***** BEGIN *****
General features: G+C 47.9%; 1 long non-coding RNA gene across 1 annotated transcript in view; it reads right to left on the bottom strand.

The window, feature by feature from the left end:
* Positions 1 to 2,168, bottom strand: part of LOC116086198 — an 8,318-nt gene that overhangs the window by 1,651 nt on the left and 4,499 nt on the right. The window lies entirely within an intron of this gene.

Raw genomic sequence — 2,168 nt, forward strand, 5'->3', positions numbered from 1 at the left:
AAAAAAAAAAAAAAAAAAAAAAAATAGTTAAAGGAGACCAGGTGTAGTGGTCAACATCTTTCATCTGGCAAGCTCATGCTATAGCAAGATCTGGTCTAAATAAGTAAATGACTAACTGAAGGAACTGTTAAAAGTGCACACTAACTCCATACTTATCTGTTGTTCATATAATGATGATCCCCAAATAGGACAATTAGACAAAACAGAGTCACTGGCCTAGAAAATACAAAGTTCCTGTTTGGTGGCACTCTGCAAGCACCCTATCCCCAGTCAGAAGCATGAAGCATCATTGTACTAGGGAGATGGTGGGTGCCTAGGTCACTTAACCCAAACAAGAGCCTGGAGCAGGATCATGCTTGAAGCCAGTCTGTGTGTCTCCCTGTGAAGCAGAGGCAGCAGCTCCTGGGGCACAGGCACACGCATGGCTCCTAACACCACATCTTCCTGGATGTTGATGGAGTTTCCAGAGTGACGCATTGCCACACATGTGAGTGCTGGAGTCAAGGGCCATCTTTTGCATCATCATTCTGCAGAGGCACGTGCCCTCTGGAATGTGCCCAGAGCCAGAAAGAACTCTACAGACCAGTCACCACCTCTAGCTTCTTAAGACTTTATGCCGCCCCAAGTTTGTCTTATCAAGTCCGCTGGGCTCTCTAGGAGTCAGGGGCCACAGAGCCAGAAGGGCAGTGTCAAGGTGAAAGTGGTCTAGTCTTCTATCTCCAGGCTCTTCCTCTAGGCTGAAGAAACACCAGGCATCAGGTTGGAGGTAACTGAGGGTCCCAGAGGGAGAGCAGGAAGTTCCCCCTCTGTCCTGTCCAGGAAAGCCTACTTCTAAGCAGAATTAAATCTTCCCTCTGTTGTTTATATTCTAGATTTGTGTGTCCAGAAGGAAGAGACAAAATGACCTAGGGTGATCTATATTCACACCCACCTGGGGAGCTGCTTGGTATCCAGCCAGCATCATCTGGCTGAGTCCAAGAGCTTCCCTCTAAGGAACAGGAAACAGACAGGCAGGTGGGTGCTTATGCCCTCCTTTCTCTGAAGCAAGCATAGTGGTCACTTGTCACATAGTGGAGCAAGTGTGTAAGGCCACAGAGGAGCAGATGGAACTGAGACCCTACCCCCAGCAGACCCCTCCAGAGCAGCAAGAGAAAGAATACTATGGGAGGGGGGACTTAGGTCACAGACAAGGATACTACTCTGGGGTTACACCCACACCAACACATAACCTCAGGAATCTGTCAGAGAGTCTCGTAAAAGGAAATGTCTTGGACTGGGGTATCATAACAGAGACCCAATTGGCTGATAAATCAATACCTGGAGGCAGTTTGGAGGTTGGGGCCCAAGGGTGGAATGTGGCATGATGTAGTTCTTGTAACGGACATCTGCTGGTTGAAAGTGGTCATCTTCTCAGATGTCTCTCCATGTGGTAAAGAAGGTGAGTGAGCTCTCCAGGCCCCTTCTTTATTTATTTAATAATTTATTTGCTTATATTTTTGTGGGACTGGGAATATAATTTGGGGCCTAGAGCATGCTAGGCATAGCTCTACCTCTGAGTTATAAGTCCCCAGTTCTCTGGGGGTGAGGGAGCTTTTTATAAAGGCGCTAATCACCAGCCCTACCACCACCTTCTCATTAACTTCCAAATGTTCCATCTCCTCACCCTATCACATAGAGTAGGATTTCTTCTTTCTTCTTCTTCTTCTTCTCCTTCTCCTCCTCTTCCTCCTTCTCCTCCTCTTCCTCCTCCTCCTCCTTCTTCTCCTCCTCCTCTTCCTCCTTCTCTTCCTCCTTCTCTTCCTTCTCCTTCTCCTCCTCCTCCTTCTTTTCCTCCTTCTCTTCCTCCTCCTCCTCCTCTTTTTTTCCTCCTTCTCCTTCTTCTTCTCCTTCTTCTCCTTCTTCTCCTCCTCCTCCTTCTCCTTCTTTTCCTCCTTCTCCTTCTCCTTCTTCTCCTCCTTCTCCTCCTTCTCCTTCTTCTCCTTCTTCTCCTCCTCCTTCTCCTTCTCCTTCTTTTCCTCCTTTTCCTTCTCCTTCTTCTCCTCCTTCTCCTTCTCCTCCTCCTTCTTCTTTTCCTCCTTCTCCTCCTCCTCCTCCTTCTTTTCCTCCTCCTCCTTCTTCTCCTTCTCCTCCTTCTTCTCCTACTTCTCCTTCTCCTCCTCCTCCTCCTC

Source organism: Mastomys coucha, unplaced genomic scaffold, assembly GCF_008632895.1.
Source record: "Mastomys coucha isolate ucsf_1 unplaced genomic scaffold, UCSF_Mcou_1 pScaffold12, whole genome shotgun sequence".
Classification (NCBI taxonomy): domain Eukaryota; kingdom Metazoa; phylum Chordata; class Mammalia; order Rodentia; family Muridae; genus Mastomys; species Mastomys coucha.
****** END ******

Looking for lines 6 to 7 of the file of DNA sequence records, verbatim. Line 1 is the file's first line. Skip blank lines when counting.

Source organism: Mastomys coucha, unplaced genomic scaffold, assembly GCF_008632895.1.
Source record: "Mastomys coucha isolate ucsf_1 unplaced genomic scaffold, UCSF_Mcou_1 pScaffold12, whole genome shotgun sequence".